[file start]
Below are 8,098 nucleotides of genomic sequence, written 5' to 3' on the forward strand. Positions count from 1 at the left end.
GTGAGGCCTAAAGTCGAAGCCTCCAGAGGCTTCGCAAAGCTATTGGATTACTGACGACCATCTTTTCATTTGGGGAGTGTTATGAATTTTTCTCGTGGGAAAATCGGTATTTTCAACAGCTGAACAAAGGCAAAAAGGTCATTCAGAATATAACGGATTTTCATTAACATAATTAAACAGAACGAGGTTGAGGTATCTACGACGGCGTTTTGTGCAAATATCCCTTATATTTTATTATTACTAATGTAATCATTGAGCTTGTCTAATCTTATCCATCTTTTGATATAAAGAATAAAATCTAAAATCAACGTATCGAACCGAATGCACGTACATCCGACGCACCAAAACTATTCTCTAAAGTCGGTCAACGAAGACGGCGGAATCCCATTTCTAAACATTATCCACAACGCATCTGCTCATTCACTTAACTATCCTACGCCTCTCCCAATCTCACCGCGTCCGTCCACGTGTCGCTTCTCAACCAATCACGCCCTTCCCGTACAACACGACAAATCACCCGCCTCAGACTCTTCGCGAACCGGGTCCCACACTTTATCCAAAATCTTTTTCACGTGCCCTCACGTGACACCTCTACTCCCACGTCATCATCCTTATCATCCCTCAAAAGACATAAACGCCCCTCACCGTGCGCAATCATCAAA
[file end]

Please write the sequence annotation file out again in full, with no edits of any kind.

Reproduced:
Below are 8,098 nucleotides of genomic sequence, written 5' to 3' on the forward strand. Positions count from 1 at the left end.
GTGAGGCCTAAAGTCGAAGCCTCCAGAGGCTTCGCAAAGCTATTGGATTACTGACGACCATCTTTTCATTTGGGGAGTGTTATGAATTTTTCTCGTGGGAAAATCGGTATTTTCAACAGCTGAACAAAGGCAAAAAGGTCATTCAGAATATAACGGATTTTCATTAACATAATTAAACAGAACGAGGTTGAGGTATCTACGACGGCGTTTTGTGCAAATATCCCTTATATTTTATTATTACTAATGTAATCATTGAGCTTGTCTAATCTTATCCATCTTTTGATATAAAGAATAAAATCTAAAATCAACGTATCGAACCGAATGCACGTACATCCGACGCACCAAAACTATTCTCTAAAGTCGGTCAACGAAGACGGCGGAATCCCATTTCTAAACATTATCCACAACGCATCTGCTCATTCACTTAACTATCCTACGCCTCTCCCAATCTCACCGCGTCCGTCCACGTGTCGCTTCTCAACCAATCACGCCCTTCCCGTACAACACGACAAATCACCCGCCTCAGACTCTTCGCGAACCGGGTCCCACACTTTATCCAAAATCTTTTTCACGTGCCCTCACGTGACACCTCTACTCCCACGTCATCATCCTTATCATCCCTCAAAAGACATAAACGCCCCTCACCGTGCGCAATCATCAAA